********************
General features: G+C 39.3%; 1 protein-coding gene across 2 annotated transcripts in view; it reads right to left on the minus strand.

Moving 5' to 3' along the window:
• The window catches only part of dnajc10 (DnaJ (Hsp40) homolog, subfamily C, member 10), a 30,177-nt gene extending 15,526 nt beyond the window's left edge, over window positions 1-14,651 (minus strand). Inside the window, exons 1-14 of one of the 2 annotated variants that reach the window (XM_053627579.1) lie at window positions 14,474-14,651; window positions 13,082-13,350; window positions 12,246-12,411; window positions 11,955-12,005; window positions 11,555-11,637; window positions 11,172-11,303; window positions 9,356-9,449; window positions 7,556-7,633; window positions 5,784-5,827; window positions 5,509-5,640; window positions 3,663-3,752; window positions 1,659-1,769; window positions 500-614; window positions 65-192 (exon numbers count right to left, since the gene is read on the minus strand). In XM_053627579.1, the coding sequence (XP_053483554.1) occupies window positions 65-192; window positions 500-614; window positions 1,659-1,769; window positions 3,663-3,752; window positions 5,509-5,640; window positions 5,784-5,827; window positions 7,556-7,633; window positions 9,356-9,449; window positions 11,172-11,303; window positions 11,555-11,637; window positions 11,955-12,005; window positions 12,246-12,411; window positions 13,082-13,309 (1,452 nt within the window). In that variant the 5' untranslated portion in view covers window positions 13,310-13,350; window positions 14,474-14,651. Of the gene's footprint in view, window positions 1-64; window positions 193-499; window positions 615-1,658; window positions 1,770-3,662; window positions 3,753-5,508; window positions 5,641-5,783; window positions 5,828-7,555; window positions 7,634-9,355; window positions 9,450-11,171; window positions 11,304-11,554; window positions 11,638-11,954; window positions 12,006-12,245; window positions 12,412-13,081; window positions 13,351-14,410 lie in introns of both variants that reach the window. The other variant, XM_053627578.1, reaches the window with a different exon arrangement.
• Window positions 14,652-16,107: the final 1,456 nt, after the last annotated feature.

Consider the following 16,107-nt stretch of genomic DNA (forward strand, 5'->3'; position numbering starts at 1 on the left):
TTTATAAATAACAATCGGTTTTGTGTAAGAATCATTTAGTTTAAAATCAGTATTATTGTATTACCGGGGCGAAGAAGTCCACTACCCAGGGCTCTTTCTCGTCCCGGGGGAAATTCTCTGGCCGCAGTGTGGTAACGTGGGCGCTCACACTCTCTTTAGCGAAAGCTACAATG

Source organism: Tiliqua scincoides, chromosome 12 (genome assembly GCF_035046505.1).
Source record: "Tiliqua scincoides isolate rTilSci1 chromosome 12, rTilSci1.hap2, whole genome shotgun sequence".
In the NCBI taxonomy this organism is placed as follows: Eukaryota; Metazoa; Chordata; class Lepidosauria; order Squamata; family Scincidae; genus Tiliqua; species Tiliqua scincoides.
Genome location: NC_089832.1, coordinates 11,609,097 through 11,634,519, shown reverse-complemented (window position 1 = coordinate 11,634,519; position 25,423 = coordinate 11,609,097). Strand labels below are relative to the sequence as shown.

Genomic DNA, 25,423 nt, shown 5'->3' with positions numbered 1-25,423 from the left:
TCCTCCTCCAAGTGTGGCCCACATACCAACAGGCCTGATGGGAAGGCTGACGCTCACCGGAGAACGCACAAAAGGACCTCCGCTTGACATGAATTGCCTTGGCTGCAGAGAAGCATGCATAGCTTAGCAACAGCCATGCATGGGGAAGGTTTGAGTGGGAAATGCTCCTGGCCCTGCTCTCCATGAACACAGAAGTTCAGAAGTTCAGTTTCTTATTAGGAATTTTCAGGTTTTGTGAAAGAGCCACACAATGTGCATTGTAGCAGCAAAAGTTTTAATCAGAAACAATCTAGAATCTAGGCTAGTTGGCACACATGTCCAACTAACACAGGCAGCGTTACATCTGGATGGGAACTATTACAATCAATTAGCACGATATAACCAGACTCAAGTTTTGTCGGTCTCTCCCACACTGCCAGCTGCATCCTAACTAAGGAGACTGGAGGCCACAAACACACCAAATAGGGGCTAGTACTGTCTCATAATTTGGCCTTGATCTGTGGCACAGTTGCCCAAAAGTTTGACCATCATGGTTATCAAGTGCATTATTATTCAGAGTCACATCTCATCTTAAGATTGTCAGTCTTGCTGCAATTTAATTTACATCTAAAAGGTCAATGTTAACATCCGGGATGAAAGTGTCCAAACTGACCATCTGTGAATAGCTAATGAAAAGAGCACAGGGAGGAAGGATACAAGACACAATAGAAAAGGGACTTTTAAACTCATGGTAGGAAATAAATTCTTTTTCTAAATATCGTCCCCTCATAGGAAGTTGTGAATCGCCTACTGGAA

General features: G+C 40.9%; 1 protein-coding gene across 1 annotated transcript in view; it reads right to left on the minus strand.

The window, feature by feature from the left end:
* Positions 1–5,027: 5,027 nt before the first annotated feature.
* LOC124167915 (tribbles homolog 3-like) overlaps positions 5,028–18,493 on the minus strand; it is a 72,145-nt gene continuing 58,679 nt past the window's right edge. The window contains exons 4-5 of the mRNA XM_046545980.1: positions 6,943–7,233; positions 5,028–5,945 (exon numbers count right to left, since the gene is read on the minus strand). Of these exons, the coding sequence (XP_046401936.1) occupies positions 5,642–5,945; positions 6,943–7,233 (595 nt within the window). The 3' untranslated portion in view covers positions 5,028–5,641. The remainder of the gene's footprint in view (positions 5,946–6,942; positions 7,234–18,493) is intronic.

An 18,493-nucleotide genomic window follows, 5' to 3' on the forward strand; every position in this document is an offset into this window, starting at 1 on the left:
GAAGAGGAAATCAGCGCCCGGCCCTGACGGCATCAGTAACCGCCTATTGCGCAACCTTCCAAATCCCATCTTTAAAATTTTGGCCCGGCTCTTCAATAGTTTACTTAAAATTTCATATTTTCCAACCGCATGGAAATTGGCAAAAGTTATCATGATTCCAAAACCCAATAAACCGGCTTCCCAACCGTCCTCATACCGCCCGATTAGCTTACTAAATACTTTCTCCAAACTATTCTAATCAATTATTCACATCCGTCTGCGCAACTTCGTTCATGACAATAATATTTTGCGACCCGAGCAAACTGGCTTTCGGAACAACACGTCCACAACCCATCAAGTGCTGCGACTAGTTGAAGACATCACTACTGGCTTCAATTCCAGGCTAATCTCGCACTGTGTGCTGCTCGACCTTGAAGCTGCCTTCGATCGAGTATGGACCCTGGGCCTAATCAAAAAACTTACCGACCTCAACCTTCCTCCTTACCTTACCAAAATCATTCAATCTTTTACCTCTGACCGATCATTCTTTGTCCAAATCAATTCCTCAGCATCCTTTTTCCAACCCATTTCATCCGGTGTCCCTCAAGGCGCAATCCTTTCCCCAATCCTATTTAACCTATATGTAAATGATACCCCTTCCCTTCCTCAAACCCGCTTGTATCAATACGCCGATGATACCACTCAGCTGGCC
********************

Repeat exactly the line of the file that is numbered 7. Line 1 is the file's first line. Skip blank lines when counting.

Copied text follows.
Source organism: Tiliqua scincoides, chromosome 12 (genome assembly GCF_035046505.1).